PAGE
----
The Crouching Venus thumbnail 1
The Crouching Venus thumbnail 2
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Image of Gallery in South Kensington
On display at V&A South Kensington
Sculpture, Room 23, The Dorothy and Michael Hintze Galleries

The Crouching Venus

The Crouching Venus
, 1702 (made)
Artist/Maker
Place Of Origin

The Crouching Venus is a remarkable instance of John Nost the Elder’s (ca. 1655-ca. 1712) assured carving, and is a rare surviving example of a classical subject by the artist in marble. The sculpture's scale and accomplishment give it a grandeur and presence which were truly exceptional at that date in Britain. Like the antique prototype, Venus is depicted ineffectually attempting to cover her nakedness, her gesture only succeeding in drawing attention to her sensual body. The goddess is thought to be bathing, or possibly adjusting her hair, and caught unawares. Nost’s sculpture suggests the sophisticated level of patronage of the wealthy gentry in Britain at the start of the eighteenth century, and tantalisingly evokes the way in which interiors of eighteenth-century country houses were adorned with sculpture.


object details
Object Type
Parts
This object consists of 2 parts.

  • Venus
  • Plinth
Materials and Techniques
Brief Description
Marble figure on contemporary marble plinth by John Nost the Elder.
Physical Description
The nude goddess half-kneels on an integral plain rectangular base, resting her left buttock on an overturned urn, her arms crossed in front of her breasts, her head turned to her right, and her hair partly coiled in a bun at the back of her head. She wears a bracelet on her upper left arm. The sculpture is signed on the front of the base: ‘I. Nost F. /1702’. The figure is set on a contemporary marble base, also designed by John Nost.
Dimensions
  • Statue and plinth height: 237cm
  • Statue alone height: 122cm
Marks and Inscriptions
'I. NOST..F. / 1702' (On the base)
Credit line
Purchased with the support of the Hugh Phillips Bequest
Object history
The Crouching Venus was probably made for the statesman and lawyer Andrew I Archer (1659-1741) for Umberslade Hall, Warwickshire. Andrew Archer was the brother of the gentleman architect Thomas Archer (c.1668-1743). Umberslade had been constructed in c.1695-1700, and it is thought that the sculpture was intended to be placed in the original entrance hall soon after its completion. It was apparently originally paired with a statue of Apollo, perhaps a version of the Apollo Belvedere, now lost. No documentation of the original commission survives, and it is first recorded at Umberslade in 1815, when the house was described as being ‘long neglected’ and ‘entirely unfurnished and forsaken’. It had not been regularly occupied since 1778, the date of the death of the 2nd Lord Umberslade, also Andrew Archer, the second son of the Andrew I Archer, the likely patron of the sculpture. The sculpture seemingly remained there throughout the eighteenth and into the nineteenth century, despite the house’s apparent neglect. In 1858 the house was sold to the Muntz family, who re-modelled it, and the sculpture’s position in the new entrance hall was therefore a later placement. Possibly at that date the plinth was cut down at the back, so that it could be accommodated in the niche. In the 1970s the house was sold once more and converted into flats. The Muntz family however retained ownership of the Crouching Venus, although it continued to be housed at Umberslade. The sculpture was sold in 2007 to Thomas Coulborn & Sons Ltd. Sutton Coldfield, West Midlands, from whom it was purchased in 2012 by the V&A.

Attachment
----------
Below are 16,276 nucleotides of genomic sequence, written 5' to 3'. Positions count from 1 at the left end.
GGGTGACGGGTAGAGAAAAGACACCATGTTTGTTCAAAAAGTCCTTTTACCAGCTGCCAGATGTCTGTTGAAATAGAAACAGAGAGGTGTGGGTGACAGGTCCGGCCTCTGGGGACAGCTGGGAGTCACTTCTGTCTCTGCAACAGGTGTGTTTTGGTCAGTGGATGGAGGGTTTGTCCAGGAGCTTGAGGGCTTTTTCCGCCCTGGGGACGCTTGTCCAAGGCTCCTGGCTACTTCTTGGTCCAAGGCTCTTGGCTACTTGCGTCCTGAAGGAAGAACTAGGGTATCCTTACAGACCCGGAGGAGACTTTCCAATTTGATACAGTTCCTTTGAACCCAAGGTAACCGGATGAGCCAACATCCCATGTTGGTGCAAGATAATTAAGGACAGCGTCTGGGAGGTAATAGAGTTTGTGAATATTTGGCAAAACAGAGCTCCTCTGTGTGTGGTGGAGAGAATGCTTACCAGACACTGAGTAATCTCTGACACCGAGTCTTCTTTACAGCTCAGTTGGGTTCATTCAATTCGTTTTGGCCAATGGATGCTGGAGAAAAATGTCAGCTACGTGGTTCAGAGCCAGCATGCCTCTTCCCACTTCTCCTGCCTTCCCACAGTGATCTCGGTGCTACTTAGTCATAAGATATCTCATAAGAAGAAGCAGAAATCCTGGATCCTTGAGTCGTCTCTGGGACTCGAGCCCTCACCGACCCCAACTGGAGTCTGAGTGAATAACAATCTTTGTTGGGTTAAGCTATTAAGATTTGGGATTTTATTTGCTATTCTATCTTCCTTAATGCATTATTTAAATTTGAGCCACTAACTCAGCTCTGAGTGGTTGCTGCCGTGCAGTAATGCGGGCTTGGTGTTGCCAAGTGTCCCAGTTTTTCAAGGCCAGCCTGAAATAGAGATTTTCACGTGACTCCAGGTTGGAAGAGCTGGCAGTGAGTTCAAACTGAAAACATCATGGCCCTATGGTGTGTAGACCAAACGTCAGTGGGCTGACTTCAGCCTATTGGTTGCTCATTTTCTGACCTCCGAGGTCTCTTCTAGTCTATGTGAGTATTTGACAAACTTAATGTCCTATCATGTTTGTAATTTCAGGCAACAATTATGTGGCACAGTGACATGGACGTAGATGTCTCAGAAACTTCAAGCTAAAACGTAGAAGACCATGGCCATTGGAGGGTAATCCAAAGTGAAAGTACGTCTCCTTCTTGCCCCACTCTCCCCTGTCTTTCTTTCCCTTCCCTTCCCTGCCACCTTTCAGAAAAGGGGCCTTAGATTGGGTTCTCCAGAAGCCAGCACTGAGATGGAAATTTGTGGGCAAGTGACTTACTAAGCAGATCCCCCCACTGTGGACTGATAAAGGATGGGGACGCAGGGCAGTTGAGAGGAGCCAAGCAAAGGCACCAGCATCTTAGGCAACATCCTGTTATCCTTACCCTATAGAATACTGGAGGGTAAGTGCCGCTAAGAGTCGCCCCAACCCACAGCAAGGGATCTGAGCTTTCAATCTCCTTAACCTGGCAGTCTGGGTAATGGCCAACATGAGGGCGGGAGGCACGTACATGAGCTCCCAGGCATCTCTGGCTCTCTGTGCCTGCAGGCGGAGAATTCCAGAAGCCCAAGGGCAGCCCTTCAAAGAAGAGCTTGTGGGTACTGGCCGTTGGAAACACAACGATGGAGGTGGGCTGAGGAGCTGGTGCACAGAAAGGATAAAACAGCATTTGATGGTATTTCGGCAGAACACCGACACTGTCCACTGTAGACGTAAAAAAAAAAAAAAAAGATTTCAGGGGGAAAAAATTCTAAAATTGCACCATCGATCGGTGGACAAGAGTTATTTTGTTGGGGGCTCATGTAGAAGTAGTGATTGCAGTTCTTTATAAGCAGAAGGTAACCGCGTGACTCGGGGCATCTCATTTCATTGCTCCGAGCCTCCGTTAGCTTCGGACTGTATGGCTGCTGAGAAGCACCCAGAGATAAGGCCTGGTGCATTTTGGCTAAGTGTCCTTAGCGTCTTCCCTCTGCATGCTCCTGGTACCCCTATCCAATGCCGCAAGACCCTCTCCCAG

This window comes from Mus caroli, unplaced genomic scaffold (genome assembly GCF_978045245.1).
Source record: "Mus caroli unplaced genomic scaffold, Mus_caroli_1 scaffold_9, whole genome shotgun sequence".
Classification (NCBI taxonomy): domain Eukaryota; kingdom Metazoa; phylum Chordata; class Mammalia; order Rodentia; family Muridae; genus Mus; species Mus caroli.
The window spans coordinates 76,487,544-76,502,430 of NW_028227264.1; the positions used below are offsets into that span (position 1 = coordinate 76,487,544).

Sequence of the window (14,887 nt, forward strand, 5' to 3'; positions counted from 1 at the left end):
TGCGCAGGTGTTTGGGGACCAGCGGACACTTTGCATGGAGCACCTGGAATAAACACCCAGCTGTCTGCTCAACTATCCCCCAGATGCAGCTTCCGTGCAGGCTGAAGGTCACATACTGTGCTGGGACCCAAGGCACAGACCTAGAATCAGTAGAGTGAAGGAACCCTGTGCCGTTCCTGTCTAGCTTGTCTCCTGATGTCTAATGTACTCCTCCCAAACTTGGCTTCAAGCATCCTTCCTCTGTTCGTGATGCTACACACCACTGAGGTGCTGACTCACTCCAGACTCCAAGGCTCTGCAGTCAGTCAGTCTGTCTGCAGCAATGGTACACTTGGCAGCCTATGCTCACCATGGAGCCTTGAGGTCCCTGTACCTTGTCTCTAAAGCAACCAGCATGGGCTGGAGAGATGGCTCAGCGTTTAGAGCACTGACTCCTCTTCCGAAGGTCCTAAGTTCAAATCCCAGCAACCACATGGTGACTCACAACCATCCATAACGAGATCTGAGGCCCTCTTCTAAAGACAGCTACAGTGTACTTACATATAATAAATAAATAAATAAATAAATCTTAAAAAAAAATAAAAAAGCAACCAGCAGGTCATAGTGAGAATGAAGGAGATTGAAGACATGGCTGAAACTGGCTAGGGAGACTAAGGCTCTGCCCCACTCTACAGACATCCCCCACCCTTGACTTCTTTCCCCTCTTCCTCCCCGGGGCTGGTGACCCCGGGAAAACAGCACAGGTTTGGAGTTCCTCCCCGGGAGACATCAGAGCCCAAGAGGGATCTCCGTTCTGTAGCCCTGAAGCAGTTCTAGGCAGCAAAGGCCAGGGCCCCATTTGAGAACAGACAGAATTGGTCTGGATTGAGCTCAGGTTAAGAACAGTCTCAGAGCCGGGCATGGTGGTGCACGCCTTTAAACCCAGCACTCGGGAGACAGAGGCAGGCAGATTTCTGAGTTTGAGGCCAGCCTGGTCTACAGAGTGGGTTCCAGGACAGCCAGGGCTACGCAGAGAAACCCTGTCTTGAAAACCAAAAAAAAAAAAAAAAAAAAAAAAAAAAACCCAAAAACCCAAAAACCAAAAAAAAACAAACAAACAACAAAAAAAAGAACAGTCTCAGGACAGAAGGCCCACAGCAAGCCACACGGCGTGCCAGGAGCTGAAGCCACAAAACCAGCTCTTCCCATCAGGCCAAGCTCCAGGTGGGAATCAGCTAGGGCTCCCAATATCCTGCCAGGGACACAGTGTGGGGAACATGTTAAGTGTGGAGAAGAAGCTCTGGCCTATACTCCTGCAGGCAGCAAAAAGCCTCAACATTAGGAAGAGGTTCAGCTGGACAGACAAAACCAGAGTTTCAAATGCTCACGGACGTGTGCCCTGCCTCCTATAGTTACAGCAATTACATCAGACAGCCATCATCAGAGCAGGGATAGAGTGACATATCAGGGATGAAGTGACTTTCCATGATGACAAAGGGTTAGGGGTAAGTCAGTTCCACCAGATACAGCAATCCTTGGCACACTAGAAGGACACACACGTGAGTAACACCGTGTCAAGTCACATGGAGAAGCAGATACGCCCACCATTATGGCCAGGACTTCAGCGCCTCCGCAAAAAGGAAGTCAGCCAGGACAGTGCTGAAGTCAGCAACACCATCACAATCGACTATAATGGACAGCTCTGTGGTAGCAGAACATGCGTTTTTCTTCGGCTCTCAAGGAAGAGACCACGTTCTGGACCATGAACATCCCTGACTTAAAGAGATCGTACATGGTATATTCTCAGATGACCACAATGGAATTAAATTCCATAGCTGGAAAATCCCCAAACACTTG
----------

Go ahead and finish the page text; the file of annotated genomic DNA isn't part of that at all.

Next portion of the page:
Association
Summary
The Crouching Venus is a remarkable instance of John Nost the Elder’s (ca. 1655-ca. 1712) assured carving, and is a rare surviving example of a classical subject by the artist in marble. The sculpture's scale and accomplishment give it a grandeur and presence which were truly exceptional at that date in Britain. Like the antique prototype, Venus is depicted ineffectually attempting to cover her nakedness, her gesture only succeeding in drawing attention to her sensual body. The goddess is thought to be bathing, or possibly adjusting her hair, and caught unawares. Nost’s sculpture suggests the sophisticated level of patronage of the wealthy gentry in Britain at the start of the eighteenth century, and tantalisingly evokes the way in which interiors of eighteenth-century country houses were adorned with sculpture.
Bibliographic Reference
Trusted, Marjorie, 'Two eighteenth-century sculpture acquisitions for the Victoria and Albert Museum, London', The Burlington Magazine, Vol. CLIV, November 2012, pp. 773-779
Collection
Accession Number
A.5-2012

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record createdMay 31, 2012
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